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2013-06-04 15:38:21

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  1. Describe the deviation from social norms
    definition of abnormality.
    • Every society develops its own set of standards of acceptable behaviour (social norms).
    • People who violate these rules are seen as abnormal
    • i.e. people with schizophrenia might show inappropriate emotions such as laughing at a funerals.
  2. Evaluate ECT
    • Johnson stated that 11,000 procedures were carried out in the UK in 1999.
    • Can be useful in suppressing depressive symptoms for up to one year. It is not known how it works.
    • Can cause temporary memory loss and emotional side effects such as withdrawal and flatness.
    • Does not deal with the problem and symptoms return usually after one year.
    • Can cause death (4 in 100000)
    • Patients cannot give informed consent as they are in a distressed and confused state, given only when all other treatments have failed.
  3. Biological approach therapy:
    • Antidepressants: i.e. Prozac, act by stopping the reuptake of the serotonin in the synaptic gap.
    • Antipsychotic drugs: block the dopamine receptors (dopamine is a neurotransmitter which is raised in schizophrenia).
  4. Describe a behavioural therapy
    • Systematic desensitisation:
    • The aim is to replace the fear response by a relaxation response (we cannot feel fearful and relaxed at the same time - reciprocal inhibition)
    • The client learns relaxation techniques. The client works out a hierarchy of fear from the least frightening to the most frightening i.e. fur, paws, teeth, dog.
    • The client works through the hierarchy learning to use relaxation techniques in the presence of the feared object.
  5. Evaluate systematic desensitisation
    • It can be very effective in the treatment of some phobias (60-90% for spider phobias) but it does not seem so effective with social phobias or phobias of objects or situations which relate to evolution.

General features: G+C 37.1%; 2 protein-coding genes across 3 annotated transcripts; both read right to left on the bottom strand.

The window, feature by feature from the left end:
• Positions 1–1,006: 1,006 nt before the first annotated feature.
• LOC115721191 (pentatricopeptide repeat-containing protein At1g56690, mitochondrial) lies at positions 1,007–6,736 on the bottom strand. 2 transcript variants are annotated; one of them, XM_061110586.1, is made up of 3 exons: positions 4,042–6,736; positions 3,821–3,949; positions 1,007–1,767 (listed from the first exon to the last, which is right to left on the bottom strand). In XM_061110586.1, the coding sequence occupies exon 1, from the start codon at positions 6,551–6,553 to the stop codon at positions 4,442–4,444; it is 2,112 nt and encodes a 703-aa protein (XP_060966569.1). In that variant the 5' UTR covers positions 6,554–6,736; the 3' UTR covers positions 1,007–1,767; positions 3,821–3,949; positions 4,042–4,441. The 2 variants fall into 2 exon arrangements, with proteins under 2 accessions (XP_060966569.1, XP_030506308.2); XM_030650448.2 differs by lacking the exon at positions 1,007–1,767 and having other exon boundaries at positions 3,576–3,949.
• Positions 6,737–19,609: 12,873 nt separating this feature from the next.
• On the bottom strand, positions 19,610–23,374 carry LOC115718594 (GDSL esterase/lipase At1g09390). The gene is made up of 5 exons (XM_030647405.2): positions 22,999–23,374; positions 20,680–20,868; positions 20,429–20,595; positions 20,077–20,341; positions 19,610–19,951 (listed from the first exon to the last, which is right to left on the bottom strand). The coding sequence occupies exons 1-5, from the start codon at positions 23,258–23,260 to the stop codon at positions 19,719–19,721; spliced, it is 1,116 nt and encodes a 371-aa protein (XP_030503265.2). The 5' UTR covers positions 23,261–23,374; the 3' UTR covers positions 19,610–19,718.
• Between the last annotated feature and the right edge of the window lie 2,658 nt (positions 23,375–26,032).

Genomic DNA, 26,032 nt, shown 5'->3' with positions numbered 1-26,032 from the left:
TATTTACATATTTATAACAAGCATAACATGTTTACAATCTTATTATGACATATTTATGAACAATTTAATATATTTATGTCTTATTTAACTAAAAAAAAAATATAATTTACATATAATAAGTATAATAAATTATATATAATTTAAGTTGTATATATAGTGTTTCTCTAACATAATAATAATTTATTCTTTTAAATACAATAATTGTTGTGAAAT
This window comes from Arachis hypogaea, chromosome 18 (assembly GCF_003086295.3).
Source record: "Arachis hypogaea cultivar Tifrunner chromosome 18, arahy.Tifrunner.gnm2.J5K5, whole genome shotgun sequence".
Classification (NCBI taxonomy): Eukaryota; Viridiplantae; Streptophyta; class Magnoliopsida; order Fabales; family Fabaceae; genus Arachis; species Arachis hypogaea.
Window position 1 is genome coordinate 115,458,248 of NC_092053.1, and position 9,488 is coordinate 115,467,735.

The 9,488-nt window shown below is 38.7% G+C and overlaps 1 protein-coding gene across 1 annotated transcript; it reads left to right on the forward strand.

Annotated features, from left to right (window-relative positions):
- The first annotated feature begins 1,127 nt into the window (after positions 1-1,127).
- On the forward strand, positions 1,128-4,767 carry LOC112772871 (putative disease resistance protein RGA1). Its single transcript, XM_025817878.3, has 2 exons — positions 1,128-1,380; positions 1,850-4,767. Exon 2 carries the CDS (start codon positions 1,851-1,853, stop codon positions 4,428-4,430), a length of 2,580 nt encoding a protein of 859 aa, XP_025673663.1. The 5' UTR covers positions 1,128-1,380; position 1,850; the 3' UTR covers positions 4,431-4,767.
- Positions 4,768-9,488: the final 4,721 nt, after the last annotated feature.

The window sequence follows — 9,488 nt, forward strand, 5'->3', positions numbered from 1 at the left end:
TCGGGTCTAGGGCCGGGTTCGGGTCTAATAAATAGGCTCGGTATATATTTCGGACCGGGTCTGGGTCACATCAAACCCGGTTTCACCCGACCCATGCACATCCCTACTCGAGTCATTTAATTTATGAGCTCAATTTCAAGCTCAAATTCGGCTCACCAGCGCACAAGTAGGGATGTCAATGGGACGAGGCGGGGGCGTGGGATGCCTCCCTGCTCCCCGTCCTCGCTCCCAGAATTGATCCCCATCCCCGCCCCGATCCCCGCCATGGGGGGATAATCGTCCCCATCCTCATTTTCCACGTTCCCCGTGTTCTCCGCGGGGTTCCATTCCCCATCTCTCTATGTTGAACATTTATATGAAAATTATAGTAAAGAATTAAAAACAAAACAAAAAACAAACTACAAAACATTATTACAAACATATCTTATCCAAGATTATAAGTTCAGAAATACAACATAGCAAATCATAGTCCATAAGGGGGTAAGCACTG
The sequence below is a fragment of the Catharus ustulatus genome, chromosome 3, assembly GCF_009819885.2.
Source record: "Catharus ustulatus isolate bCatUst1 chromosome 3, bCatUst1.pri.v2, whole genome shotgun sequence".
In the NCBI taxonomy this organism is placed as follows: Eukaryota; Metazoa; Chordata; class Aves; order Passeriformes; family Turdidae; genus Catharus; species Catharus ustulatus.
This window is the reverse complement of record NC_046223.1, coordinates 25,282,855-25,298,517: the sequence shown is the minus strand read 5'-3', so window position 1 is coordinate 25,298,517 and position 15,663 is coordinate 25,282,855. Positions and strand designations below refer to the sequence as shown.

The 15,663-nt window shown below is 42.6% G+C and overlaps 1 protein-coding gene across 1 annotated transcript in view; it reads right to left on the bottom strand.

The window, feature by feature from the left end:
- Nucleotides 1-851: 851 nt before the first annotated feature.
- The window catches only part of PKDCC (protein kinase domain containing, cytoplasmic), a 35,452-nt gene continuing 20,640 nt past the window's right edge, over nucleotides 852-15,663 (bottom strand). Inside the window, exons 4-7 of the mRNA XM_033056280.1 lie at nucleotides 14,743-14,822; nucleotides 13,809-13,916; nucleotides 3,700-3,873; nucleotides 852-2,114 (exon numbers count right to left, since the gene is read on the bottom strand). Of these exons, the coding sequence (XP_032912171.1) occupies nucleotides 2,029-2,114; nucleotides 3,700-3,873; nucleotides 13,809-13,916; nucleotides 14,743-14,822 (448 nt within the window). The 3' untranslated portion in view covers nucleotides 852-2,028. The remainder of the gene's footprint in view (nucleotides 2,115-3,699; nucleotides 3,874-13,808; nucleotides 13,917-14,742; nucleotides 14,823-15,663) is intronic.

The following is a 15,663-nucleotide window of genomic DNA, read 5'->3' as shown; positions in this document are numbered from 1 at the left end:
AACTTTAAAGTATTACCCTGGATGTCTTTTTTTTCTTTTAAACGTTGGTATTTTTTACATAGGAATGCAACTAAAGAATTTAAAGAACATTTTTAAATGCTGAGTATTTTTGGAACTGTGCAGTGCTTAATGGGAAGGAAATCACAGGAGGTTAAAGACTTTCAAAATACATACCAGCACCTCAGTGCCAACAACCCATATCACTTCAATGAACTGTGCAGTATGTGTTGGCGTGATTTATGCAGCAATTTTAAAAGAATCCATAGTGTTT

• Once the phobia is improved it may be replace by another phobia or another form of anxiety disorder which suggests that phobias might have a deeper psychological cause.
    • It is an expensive treatment as it is carried out by a qualified clinical psychologist so it is not accessible to everybody.
    • It requires 6-8 sessions for moderate phobias, more for strong phobias so it requires commitment from the patient.
    • It does not address psychological factors for example the psychodynamic approach argues that phobias are due to an unconscious conflict and the phobic object is a symbol of the real object of fear.
  6. What is the therapy proposed by the psychodynamic approach?
    • Psychoanalysis: its aim is to bring the unconscious conflicts to the conscious mind where they can be dealt with.
    • It uses two main strategies
    • Free association: Client is asked to talk about anything that comes to mind and the therapist writes this down and then later analysis the content to reveal repressed desires. The client is made aware of this to then overcome them.
    • Dream analysis: Client is asked to talk about dreams (manifest content) the therapist then  interprets the hidden meaning (latent content) and makes client aware of this so they can overcome repressed issues
  7. Describe the cognitive approach explanation of
    • Abnormality is due to irrational and negative thoughts - assumes thoughts direct our emotions and behaviour.
    • Ellis’s ABC model: Activating events (A) have consequences (C) which are affected by beliefs (B). (It is not the event which create the problem, it is the way you think about it)
    • Beck: Cognitive Triad-depression can be caused by negative thinking about the world, the future and the self.
  8. Cognitive Behavioural Therapy (CBT):
    • Assumes thoughts interact with and influence emotions and behaviour.
    • The aim is to identify and change irrational and/or negative ways of thinking.
    • It includes a cognitive stage, where the therapist helps the patient to identity their negative/irrational thoughts and a behavioural stage, where the patient carries out practical task to challenge their old ways of thinking.
  9. Stress Inoculation Therapy (SIT)
    • The therapist would help the patient to identify her what is making them feel stressed and why.
    • They would then be taught ways of dealing with stress, such as relaxation and breathing techniques.
    • In the final stage the patient would be given homework to reinforce the new ways of thinking.
    • From this they would learn new positive ways of coping with and reducing stress.
  10. Evaluate Cognitive Behavioural Therapy
    • It is an effective treatment for depression and some anxiety disorders - evidence has shown effects of CBT can be longer lasting than those of antidepressant drugs.